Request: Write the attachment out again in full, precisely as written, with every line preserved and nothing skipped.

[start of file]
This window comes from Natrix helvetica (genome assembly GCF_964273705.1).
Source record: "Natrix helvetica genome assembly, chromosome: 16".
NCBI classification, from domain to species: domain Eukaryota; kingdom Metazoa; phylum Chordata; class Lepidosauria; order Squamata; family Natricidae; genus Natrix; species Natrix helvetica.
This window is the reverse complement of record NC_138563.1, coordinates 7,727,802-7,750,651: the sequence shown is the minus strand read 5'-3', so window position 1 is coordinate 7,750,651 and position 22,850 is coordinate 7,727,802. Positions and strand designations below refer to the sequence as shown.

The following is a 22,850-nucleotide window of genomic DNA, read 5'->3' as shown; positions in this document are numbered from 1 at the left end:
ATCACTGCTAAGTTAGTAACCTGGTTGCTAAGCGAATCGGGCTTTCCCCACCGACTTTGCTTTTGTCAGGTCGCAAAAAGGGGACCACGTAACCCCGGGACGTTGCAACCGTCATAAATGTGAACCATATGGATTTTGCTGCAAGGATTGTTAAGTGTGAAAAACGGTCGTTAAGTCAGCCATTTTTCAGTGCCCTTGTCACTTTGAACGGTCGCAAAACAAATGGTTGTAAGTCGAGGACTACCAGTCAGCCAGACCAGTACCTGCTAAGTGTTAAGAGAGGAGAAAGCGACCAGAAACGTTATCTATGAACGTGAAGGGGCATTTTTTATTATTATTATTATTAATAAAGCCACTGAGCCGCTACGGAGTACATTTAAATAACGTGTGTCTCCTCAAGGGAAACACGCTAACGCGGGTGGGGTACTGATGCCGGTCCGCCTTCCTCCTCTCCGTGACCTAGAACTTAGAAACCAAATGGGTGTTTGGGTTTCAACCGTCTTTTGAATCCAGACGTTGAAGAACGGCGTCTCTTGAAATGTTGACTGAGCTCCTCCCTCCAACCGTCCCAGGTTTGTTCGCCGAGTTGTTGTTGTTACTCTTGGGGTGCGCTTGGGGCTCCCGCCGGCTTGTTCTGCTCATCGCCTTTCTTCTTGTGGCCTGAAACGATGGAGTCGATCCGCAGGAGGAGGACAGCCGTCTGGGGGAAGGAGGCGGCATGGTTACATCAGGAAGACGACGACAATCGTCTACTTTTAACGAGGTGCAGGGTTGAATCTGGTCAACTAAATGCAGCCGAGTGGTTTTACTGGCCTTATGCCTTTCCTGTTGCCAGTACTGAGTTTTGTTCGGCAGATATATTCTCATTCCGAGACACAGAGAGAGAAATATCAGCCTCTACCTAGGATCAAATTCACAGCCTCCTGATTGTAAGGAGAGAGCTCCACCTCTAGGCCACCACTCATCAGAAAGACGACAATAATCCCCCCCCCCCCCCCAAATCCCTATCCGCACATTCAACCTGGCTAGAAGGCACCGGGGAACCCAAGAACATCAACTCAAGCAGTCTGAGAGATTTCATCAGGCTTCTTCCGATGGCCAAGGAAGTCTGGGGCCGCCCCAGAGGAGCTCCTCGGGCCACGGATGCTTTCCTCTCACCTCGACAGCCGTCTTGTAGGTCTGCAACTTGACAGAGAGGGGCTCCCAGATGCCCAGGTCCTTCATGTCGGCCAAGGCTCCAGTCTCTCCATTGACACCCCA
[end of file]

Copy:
This window comes from Natrix helvetica (genome assembly GCF_964273705.1).
Source record: "Natrix helvetica genome assembly, chromosome: 16".
NCBI classification, from domain to species: domain Eukaryota; kingdom Metazoa; phylum Chordata; class Lepidosauria; order Squamata; family Natricidae; genus Natrix; species Natrix helvetica.
This window is the reverse complement of record NC_138563.1, coordinates 7,727,802-7,750,651: the sequence shown is the minus strand read 5'-3', so window position 1 is coordinate 7,750,651 and position 22,850 is coordinate 7,727,802. Positions and strand designations below refer to the sequence as shown.

The following is a 22,850-nucleotide window of genomic DNA, read 5'->3' as shown; positions in this document are numbered from 1 at the left end:
ATCACTGCTAAGTTAGTAACCTGGTTGCTAAGCGAATCGGGCTTTCCCCACCGACTTTGCTTTTGTCAGGTCGCAAAAAGGGGACCACGTAACCCCGGGACGTTGCAACCGTCATAAATGTGAACCATATGGATTTTGCTGCAAGGATTGTTAAGTGTGAAAAACGGTCGTTAAGTCAGCCATTTTTCAGTGCCCTTGTCACTTTGAACGGTCGCAAAACAAATGGTTGTAAGTCGAGGACTACCAGTCAGCCAGACCAGTACCTGCTAAGTGTTAAGAGAGGAGAAAGCGACCAGAAACGTTATCTATGAACGTGAAGGGGCATTTTTTATTATTATTATTATTAATAAAGCCACTGAGCCGCTACGGAGTACATTTAAATAACGTGTGTCTCCTCAAGGGAAACACGCTAACGCGGGTGGGGTACTGATGCCGGTCCGCCTTCCTCCTCTCCGTGACCTAGAACTTAGAAACCAAATGGGTGTTTGGGTTTCAACCGTCTTTTGAATCCAGACGTTGAAGAACGGCGTCTCTTGAAATGTTGACTGAGCTCCTCCCTCCAACCGTCCCAGGTTTGTTCGCCGAGTTGTTGTTGTTACTCTTGGGGTGCGCTTGGGGCTCCCGCCGGCTTGTTCTGCTCATCGCCTTTCTTCTTGTGGCCTGAAACGATGGAGTCGATCCGCAGGAGGAGGACAGCCGTCTGGGGGAAGGAGGCGGCATGGTTACATCAGGAAGACGACGACAATCGTCTACTTTTAACGAGGTGCAGGGTTGAATCTGGTCAACTAAATGCAGCCGAGTGGTTTTACTGGCCTTATGCCTTTCCTGTTGCCAGTACTGAGTTTTGTTCGGCAGATATATTCTCATTCCGAGACACAGAGAGAGAAATATCAGCCTCTACCTAGGATCAAATTCACAGCCTCCTGATTGTAAGGAGAGAGCTCCACCTCTAGGCCACCACTCATCAGAAAGACGACAATAATCCCCCCCCCCCCCCCAAATCCCTATCCGCACATTCAACCTGGCTAGAAGGCACCGGGGAACCCAAGAACATCAACTCAAGCAGTCTGAGAGATTTCATCAGGCTTCTTCCGATGGCCAAGGAAGTCTGGGGCCGCCCCAGAGGAGCTCCTCGGGCCACGGATGCTTTCCTCTCACCTCGACAGCCGTCTTGTAGGTCTGCAACTTGACAGAGAGGGGCTCCCAGATGCCCAGGTCCTTCATGTCGGCCAAGGCTCCAGTCTCTCCATTGACACCCCA